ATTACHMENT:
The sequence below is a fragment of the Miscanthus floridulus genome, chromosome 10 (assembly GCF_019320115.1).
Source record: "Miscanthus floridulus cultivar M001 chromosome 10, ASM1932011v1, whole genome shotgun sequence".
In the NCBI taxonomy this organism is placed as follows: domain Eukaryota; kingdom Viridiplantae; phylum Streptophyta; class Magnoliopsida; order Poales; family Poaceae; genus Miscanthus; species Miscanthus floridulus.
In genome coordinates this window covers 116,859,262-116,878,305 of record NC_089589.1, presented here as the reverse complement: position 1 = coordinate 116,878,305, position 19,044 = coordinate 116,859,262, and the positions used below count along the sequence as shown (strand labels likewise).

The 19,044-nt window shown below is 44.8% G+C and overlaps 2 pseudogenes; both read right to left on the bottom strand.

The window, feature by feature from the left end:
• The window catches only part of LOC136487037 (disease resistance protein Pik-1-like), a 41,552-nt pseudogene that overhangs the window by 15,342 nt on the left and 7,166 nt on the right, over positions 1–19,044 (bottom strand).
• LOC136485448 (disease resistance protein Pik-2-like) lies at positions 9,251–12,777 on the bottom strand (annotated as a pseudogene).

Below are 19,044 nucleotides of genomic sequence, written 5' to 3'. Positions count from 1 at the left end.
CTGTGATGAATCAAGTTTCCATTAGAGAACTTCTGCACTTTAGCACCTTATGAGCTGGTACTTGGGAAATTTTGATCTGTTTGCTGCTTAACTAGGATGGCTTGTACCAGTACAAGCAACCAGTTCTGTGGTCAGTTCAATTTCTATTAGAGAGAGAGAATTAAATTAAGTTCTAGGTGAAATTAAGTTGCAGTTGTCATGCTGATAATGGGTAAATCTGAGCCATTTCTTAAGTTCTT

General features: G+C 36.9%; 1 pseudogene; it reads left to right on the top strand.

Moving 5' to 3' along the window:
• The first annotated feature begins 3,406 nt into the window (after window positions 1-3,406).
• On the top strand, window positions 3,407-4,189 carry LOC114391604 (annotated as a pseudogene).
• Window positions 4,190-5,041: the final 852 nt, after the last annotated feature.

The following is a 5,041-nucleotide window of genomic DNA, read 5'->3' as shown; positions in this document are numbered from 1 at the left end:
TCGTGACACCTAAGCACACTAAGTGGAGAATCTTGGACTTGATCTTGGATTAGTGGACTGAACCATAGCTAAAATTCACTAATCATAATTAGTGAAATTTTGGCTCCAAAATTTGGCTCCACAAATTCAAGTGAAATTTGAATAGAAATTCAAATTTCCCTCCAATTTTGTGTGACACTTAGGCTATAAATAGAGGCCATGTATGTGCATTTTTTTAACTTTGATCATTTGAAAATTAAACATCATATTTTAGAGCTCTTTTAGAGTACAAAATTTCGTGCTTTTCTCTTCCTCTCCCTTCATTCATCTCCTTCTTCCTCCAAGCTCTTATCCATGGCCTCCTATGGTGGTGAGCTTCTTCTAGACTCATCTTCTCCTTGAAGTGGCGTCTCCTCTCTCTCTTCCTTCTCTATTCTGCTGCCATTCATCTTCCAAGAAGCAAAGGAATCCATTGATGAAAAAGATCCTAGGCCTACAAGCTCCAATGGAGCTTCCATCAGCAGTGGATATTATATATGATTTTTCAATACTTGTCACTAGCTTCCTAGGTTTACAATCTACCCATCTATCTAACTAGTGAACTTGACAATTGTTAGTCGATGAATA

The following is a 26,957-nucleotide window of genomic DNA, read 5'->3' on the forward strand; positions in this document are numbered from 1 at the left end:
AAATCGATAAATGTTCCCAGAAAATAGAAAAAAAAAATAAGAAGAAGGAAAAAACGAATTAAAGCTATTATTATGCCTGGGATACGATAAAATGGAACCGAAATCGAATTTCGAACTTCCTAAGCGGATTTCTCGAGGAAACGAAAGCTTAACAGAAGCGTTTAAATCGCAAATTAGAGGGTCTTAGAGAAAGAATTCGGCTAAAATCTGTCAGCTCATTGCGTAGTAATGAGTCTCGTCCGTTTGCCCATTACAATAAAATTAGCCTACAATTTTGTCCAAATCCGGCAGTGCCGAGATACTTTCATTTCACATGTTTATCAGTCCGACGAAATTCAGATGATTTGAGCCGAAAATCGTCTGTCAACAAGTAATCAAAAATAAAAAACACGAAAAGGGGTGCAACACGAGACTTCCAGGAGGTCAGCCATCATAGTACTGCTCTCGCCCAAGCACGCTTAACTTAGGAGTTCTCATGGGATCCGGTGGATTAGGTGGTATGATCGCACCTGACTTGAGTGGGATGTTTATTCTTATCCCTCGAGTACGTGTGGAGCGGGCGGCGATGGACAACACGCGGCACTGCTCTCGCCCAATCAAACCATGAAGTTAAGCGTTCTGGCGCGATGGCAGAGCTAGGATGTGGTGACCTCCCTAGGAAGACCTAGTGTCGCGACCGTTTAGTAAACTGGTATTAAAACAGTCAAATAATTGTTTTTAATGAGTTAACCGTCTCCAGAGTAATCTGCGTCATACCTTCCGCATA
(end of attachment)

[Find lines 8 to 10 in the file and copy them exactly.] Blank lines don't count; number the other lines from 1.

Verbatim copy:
• LOC136485448 (disease resistance protein Pik-2-like) lies at positions 9,251–12,777 on the bottom strand (annotated as a pseudogene).

Below are 19,044 nucleotides of genomic sequence, written 5' to 3'. Positions count from 1 at the left end.
CTGTGATGAATCAAGTTTCCATTAGAGAACTTCTGCACTTTAGCACCTTATGAGCTGGTACTTGGGAAATTTTGATCTGTTTGCTGCTTAACTAGGATGGCTTGTACCAGTACAAGCAACCAGTTCTGTGGTCAGTTCAATTTCTATTAGAGAGAGAGAATTAAATTAAGTTCTAGGTGAAATTAAGTTGCAGTTGTCATGCTGATAATGGGTAAATCTGAGCCATTTCTTAAGTTCTT